Earlier in the year I went for a five week holiday in Hong Kong and Japan. It was fun, I did some face sliding down a mountain in Niseko (gravity did not care if I had either skis or a snowboard attached to my feet – it still kicked my arse). I watched the 2010 New Year Sumo Tournament in Tokyo; that was awesome, you would not think it but nothing says “a good day out” like two fat men running at each other in nappies. I did try and lose my passport in Hiroshima, but despite my best effort, the horribly nice people of Japan returned everything, including all the money in my bag. Criminals of Japan must try harder.
Because we went in January, it was winter in Japan, and it got bloody cold. We left Adelaide on the tail end of a heat wave, and in Niseko it reached -20 degrees when we were learning how to ski. I had two pairs of gloves on and I still could not feel my fingers. And then the wind picked up.
There I was, an Australian tourist with not a whole heap of exposure to sub zero temperatures, and therefore I was wearing a long sleave t-shirt, a jumper and a rather large coat on with really big pockets; still feeling cold. The big pockets were great, because it was so cold outside every shop keeper in Japan set the thermostat to 50 degrees. Every time you walked into a shop you basically had to strip down to your undies so you would stop baking.
In one department store alone I could have heated up a roast chicken in each coat pocket. They were huge! Probably still are. It got so hot I stuffed my beanie, scarf, gloves (two pair), and whatever paraphernalia I felt appropriate at the time like into all the pockets available. Sometimes even my wallet, camera, or map.
Our last stop in Japan was Sapporo, which is on the North Island, and every year they host the “Winter Snow Festival”, because what people want to do when it is freezing cold outside, snowing, the wind is biting through your clothing, and ice paving the streets is to spend more time outside looking at ice sculptures. I am well known to not being the art world’s biggest supporter so let me make this clear; Leonardo Di Vinci’s Mona Lisa is a master piece because it can stand against the test of time. Ice sculptures on the other hand could not even stand up against a hair dryer.
Sapporo does have some good, indoor attractions, like a brewery and a chocolate factory. When people ask about holidays in Japan, the Japanese Tourist Board does not answer ninja, sumo, sushi, chopsticks, or the nation who has been on the receiving end of the most nuclear bombs; they say beer and chocolate.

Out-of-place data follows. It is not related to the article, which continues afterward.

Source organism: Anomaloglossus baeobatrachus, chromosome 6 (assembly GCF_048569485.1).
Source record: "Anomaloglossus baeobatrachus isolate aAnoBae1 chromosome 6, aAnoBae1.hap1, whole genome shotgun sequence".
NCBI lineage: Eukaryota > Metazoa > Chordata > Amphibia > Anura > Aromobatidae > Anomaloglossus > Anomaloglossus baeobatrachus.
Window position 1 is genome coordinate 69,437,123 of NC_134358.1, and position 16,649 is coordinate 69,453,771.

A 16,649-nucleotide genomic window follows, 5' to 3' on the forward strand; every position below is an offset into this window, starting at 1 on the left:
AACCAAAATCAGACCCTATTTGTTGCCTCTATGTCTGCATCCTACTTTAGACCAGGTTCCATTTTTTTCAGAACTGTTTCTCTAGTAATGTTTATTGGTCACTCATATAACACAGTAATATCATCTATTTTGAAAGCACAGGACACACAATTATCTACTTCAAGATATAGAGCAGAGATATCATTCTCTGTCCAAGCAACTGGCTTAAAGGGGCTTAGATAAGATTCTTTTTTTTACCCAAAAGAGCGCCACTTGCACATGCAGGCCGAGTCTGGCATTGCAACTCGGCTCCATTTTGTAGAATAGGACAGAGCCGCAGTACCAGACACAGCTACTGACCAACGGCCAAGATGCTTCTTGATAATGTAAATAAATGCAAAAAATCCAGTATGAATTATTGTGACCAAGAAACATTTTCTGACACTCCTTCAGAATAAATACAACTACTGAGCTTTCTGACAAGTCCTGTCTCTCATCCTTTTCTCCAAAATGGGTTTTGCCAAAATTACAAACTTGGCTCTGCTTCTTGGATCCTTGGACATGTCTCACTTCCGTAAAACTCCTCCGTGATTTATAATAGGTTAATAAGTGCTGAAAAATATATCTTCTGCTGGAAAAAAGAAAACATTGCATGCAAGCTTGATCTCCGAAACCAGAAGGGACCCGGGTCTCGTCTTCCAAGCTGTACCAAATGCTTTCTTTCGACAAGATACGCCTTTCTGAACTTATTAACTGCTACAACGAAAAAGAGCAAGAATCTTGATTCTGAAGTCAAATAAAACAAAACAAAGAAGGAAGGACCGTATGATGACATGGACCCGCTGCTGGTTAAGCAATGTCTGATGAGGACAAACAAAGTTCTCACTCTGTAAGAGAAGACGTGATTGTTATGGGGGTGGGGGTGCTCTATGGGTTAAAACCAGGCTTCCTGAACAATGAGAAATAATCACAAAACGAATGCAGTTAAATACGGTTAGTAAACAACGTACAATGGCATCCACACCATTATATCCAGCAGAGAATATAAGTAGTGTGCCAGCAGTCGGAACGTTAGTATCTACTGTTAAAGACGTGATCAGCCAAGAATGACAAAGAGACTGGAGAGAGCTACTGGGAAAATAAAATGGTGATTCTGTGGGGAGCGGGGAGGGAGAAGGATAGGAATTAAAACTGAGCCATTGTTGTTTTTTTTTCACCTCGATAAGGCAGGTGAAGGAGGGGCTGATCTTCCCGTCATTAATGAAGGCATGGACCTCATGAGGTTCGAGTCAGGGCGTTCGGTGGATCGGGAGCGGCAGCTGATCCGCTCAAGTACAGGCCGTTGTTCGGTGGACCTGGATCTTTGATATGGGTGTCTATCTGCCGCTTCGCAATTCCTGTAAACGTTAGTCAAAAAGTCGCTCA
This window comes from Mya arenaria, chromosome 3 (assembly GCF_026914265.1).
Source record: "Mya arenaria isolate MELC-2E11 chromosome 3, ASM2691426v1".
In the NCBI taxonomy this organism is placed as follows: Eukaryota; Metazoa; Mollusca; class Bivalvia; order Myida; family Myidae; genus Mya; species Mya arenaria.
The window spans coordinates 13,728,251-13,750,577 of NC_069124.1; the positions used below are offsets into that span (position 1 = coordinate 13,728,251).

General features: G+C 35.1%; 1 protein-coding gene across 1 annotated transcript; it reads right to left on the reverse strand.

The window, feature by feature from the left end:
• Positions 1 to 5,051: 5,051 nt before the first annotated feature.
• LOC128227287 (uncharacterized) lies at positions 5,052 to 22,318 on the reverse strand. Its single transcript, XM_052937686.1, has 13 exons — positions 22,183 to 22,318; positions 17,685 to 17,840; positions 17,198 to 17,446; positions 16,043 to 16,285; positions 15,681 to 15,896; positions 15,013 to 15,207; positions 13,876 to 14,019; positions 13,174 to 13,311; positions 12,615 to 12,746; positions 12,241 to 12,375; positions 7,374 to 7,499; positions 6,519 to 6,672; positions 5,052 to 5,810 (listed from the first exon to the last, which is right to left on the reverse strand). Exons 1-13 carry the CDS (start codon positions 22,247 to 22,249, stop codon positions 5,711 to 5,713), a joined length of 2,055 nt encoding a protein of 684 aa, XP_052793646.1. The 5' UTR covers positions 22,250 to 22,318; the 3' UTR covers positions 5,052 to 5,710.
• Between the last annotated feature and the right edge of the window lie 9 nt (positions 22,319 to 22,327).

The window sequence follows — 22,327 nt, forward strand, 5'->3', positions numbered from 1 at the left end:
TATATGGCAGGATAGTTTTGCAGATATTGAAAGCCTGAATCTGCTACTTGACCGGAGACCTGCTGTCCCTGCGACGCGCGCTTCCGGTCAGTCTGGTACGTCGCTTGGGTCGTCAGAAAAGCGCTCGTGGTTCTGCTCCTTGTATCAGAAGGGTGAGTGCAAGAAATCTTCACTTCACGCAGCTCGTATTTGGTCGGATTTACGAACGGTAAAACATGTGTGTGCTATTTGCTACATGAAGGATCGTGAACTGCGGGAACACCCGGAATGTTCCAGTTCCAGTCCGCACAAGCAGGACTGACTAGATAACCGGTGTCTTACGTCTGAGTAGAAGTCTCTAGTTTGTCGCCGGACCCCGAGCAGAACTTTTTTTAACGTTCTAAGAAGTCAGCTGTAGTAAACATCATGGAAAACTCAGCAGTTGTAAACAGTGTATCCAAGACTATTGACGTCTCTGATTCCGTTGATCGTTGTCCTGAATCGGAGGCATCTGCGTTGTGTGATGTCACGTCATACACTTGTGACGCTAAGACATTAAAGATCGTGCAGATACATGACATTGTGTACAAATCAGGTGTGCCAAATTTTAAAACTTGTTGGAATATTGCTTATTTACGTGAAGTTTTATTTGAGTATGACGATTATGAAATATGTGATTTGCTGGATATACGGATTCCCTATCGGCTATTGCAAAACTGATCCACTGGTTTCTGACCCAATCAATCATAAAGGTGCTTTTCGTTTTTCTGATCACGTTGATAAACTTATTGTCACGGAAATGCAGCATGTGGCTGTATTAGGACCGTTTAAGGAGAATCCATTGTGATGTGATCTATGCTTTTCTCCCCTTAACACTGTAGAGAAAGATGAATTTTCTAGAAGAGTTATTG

The best and worst thing in Sapporo was in fact the chocolate factory. Every factory tour you go on there are tasting areas and cafes where you can eat, but this little ripper had itself an all-you-can-eat cake buffet. And it was awesome. I have never been that sick on sweets before, even in my childhood I did not get much of a chance. I must have had myself five or so plates of cake and tarts and two pots of tea. So good.
When the nausea set in we were leaving the buffet, via the gift shop of course, so I just shoved everything in my pockets that was on the table, rather than putting things like my video camera away. Every pocket was full.
Tea drinkers might be aware that when you drink tea, it just goes straight through you, and when you have two pots, you will spend the next three days peeing. I needed my first wee within five minutes of leaving the factory, and fifteen minutes later I found my first available toilet.
The odd thing about Japan, but not the only one I assure you, is how mental they are on their hygiene. They are so obsessed about not wanting to touch things almost every toilet you walk into has automatic everything. Therefore I was a little surprised, and a little shocked, that this toilet had the traditional western twisting taps. I was also a little surprised and a little shocked about the fact that the traditional western twisting taps had left hand thread. No longer was it “righty tighty, lefty loosey”, and it took me a while and almost a dislocated shoulder to work that one out.
Before I washed my hands I walked quickly to the toilet. I fumbled at my fly, but I had too much stuff in the way. So I then thought it was a good idea to unpack my coat pockets onto the shelf above the urinal; that way I would have better access to my gear and able to hold my jacket away from it.
So onto the shelf went my maps, gloves, scarf, used tickets and my video camera.
The unfortunate thing is that my video camera was facing to my left, towards the door, and at first I thought nothing of it, and then the moment I started making water a Japanese man walked in. He strolled up to the urinal on my left, unzipped, saw the camera, re-zipped and left. He did not say a word. Or wash his hands.